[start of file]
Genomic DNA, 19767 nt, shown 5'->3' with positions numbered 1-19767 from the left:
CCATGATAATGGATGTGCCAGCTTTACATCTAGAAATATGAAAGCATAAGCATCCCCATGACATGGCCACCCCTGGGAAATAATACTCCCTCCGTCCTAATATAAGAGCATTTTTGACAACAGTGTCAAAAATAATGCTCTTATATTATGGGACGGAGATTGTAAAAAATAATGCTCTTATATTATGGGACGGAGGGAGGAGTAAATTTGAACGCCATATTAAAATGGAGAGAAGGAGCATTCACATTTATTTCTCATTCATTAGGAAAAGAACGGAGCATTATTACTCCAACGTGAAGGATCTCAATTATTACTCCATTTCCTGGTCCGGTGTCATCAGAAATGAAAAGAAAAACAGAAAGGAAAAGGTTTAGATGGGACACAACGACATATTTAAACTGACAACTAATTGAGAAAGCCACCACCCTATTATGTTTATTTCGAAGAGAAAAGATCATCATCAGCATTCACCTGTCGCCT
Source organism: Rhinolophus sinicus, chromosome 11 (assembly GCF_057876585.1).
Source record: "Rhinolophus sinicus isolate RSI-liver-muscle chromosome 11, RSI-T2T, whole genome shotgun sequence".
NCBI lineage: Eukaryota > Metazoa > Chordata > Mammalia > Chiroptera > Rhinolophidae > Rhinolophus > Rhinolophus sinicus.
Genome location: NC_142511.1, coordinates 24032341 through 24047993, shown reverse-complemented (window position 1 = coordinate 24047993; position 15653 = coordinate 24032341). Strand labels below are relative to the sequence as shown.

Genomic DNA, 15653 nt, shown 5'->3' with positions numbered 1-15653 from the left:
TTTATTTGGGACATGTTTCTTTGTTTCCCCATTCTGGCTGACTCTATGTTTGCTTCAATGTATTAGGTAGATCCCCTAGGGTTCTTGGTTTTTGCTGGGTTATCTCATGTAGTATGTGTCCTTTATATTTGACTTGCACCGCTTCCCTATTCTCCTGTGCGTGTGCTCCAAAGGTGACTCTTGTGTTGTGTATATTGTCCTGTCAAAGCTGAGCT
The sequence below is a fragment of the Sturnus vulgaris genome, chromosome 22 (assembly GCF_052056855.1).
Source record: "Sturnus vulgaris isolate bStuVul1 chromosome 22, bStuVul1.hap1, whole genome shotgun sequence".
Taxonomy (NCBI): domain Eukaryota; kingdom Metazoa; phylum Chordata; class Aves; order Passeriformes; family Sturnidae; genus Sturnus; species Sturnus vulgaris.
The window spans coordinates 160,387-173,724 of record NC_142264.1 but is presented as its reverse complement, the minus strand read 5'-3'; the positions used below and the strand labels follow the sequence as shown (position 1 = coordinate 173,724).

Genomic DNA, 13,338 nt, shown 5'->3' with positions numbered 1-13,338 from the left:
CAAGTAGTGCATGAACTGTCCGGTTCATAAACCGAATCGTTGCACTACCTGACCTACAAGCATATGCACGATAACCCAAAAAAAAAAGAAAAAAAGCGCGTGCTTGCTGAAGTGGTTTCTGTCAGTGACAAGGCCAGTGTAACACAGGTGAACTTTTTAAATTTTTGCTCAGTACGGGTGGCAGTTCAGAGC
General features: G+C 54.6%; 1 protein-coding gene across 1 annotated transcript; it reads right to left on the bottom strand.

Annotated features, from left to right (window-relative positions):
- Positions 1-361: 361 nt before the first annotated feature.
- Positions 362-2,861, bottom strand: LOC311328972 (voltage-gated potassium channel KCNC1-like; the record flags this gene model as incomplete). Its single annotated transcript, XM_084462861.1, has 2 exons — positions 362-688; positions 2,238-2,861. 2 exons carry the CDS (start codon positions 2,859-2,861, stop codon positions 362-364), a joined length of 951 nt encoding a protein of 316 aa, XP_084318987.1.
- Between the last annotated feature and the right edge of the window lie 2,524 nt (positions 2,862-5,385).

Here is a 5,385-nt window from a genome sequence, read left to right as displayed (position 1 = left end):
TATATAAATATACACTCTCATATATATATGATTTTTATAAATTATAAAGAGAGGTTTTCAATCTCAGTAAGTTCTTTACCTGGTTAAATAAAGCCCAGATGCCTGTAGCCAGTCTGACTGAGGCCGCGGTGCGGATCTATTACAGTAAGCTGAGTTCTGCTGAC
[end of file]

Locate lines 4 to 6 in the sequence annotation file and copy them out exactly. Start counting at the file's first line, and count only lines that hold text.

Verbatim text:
Source record: "Rhinolophus sinicus isolate RSI-liver-muscle chromosome 11, RSI-T2T, whole genome shotgun sequence".
NCBI lineage: Eukaryota > Metazoa > Chordata > Mammalia > Chiroptera > Rhinolophidae > Rhinolophus > Rhinolophus sinicus.
Genome location: NC_142511.1, coordinates 24032341 through 24047993, shown reverse-complemented (window position 1 = coordinate 24047993; position 15653 = coordinate 24032341). Strand labels below are relative to the sequence as shown.